Initial Management and Surgical Treatment of Subarachnoid Hemorrhage

Drogo Kelley

Published Date: 2021-11-30

Drogo Kelley*

Department of Neurosurgery, University of East London, London, UK

*Corresponding Author:
Drogo Kelley
Department of Neurosurgery,
University of East London,

Received Date: November 09, 2021; Accepted Date: November 23, 2021;Published Date: November 30, 2021

Citation: Kelley D (2021) Initial Management and Surgical Treatment of Subarachnoid Hemorrhage. Neurosurg. Vol.5 No.S1:002.

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Subarachnoid Hemorrhage (SAH) may be a complex pathophysiological process following which secondary cerebral Insults are common. A multidisciplinary approach from resuscitation through rehabilitation is required so as to optimize survival and recovery. During the last decade, advances in SAH management, including early surgery, imaging techniques, hypervolemia, calcium channel blockers, endovascular treatment and aggressive medical care have provided a chance to enhance overall outcome. Despite these improvements, the mortality and morbidity related to SAH remain high. Continued efforts got to be made so as to know more about the etiological and pathogenetic processes at work in SAH. Endovascular treatment and screening plays a prominent role which needs a particular attention.

Intracranial vessels lie within the space, giving off small perforating vessels. Hemorrhage from these vessels or from an associated aneurysm occurs primarily into this space, leading to SAH. Cerebral aneurysms are the most frequent cause of spontaneous SAH, with Arteriovenous malformations although other causes include trauma and tumors.

Initial management

The main aim in the early management of SAH is stabilization of the patient, with optimization for aneurysm obliteration, together with the prevention of secondary cerebral insults. Initial priorities include adequate ventilation and oxygenation, normovolemia and hemodynamic stability and control of intracranial pressure (ICP). In all patients, bed rest is suggested until aneurysm obliteration is often undertaken. Frequent neurological examination is required so as to spot any neurological deterioration requiring further investigation or management. The prophylactic use of nimodipine, at a dose of 60 mg 9-hourly, is used in most centers, as it has been shown to improve outcome. With an unsecured aneurysm, gentle volume expansion with slight hemodilution may help to return the circulating volume to normal and stop or minimize the consequences of vasospasm. However, hypertension should be avoided. Central venous pressure measurement in all SAH patients is recommended to allow accurate assessment of the hydration of the patient, although this is not routine practice in all units. Aggressive peri-and post-operative medical care could also be related to improved outcome, with a decrease within the incidence of medical complications and secondary cerebral insults. A number of systemic and intracranial alterations occur in this complex pathophysiological event of SAH. These changes are more prevalent in poor grade patients and are often associated with subsequent Dissociative Identity Disorder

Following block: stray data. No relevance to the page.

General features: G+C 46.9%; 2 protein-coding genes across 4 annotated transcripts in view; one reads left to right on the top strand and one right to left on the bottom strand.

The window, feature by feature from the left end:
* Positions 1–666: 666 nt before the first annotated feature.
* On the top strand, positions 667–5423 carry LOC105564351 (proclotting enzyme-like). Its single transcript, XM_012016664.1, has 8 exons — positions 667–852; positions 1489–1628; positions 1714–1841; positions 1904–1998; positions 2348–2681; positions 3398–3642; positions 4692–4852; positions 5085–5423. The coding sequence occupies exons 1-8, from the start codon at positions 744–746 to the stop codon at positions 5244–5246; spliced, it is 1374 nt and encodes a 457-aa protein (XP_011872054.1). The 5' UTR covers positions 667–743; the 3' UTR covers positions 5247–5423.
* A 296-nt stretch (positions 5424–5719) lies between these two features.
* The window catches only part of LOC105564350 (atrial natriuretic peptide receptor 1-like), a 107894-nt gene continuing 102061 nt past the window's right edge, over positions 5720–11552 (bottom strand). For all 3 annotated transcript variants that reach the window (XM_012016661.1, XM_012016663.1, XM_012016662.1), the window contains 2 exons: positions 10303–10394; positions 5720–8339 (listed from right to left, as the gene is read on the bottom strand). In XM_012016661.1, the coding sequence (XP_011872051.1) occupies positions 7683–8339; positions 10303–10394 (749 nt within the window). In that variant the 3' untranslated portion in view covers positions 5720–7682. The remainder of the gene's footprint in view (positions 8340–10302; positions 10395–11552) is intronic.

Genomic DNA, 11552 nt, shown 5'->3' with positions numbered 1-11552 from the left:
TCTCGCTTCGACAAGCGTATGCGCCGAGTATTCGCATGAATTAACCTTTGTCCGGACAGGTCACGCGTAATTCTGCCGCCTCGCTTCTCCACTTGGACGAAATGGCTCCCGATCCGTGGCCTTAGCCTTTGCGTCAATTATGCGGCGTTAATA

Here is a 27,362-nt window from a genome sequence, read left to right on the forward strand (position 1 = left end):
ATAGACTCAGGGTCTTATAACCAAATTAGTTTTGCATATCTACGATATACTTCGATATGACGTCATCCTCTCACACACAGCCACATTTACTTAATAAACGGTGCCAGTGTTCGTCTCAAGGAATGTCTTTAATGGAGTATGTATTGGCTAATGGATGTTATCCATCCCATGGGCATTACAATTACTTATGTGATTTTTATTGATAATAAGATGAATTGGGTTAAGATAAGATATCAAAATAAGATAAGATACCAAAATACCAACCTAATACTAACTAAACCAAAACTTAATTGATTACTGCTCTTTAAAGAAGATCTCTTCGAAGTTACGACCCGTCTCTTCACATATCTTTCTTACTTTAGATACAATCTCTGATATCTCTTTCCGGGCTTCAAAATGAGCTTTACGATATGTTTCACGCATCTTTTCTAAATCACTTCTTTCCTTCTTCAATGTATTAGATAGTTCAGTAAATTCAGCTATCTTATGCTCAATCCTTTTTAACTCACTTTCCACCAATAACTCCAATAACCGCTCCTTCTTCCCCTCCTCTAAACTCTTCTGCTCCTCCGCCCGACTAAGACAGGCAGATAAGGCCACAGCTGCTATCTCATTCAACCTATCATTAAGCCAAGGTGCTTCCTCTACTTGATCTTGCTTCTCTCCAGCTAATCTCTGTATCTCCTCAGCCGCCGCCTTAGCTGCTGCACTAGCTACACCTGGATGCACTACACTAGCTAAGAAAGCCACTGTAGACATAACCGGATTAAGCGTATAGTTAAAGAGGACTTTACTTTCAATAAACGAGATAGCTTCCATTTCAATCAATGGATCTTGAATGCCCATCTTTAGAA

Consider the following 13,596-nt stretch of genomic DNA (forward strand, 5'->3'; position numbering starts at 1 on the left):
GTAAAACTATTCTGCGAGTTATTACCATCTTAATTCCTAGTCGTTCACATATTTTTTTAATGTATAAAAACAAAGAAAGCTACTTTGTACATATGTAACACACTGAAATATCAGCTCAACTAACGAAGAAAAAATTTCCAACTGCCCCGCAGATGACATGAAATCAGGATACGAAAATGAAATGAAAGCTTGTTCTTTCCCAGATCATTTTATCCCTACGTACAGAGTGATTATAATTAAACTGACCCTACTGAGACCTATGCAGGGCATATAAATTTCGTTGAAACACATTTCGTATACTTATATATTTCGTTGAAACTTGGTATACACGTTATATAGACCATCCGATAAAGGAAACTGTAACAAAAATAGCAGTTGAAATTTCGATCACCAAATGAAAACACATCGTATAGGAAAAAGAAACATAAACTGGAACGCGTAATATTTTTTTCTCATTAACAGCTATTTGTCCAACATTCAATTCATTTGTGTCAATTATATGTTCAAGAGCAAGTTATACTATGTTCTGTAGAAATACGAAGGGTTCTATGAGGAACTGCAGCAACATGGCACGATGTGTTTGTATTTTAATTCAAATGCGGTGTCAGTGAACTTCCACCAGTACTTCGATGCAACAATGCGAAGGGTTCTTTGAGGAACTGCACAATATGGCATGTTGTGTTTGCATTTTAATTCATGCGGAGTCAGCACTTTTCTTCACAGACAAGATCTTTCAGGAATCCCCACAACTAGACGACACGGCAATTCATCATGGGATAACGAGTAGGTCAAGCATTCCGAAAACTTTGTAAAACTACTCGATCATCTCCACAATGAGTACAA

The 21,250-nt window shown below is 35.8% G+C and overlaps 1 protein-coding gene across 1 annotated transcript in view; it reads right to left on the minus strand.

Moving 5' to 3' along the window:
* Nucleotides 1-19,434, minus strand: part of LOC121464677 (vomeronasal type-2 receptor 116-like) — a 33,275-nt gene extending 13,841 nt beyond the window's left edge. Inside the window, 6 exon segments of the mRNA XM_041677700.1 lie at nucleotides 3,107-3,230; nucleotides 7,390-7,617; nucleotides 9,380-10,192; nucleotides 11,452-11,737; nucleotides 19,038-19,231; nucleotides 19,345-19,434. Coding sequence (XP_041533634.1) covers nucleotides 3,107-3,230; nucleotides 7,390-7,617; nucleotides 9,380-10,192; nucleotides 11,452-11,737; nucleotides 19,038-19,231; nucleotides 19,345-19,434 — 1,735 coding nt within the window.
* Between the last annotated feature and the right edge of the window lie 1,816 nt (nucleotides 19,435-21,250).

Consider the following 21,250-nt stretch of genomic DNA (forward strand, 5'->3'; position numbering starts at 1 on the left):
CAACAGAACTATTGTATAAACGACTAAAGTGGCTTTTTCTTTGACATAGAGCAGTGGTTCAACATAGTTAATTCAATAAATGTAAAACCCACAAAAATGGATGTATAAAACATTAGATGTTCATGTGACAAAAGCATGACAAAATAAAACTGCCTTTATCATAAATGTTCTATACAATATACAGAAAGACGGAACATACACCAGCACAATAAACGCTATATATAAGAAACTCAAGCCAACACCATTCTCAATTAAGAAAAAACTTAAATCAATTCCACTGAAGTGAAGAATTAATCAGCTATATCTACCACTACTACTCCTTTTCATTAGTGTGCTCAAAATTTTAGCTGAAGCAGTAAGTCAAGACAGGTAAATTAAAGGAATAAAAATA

Surgical treatment

by clipping has, until now, been the foremost effective treatment known. Timing of surgery, however, remains a crucial and controversial consideration within the management of the patient with a ruptured aneurysm. With improvements in microsurgical techniques and intensive care of patients, the Cooperative Study on the Timing of Aneurysm Surgery was set up in an effort to establish outcome related to timing of surgery. This was a prospective, observational, epidemiological survey using the patient's neurological and disability status at 6 months, rates of vasospasm and rebleed and medical and surgical complications as outcome measures. The mortality associated with intervening events in patients treated with delayed surgery was nearly equal to the post-operative mortality after early surgery; however, rates of good recovery were significantly improved with early surgery, a good outcome being seen in those operated on at 0-3 days than surgery performed at greater than 10 days. There attended be similar technical difficulties in early and delayed surgery, although a swollen, tight brain was more frequent in patents operated on acutely. Other studies have shown a similar tendency, with early surgery resulting in a more favorable outcome with an equally common risk of adverse intraoperative events in those patients operated on early or late. Neurological grade and age of the patient are the foremost important patient related factors. The Cooperative Study showed that if patients were alert at admission, outcome was favorable than who were admitted in coma made a good recovery. Age of the patient tends to be inversely associated with favorable outcome, particularly in those who are aged above 60 years. Elderly patients treated conservatively have mortality and aggressive management, including surgery, remains their best chance of returning to an independent existence.

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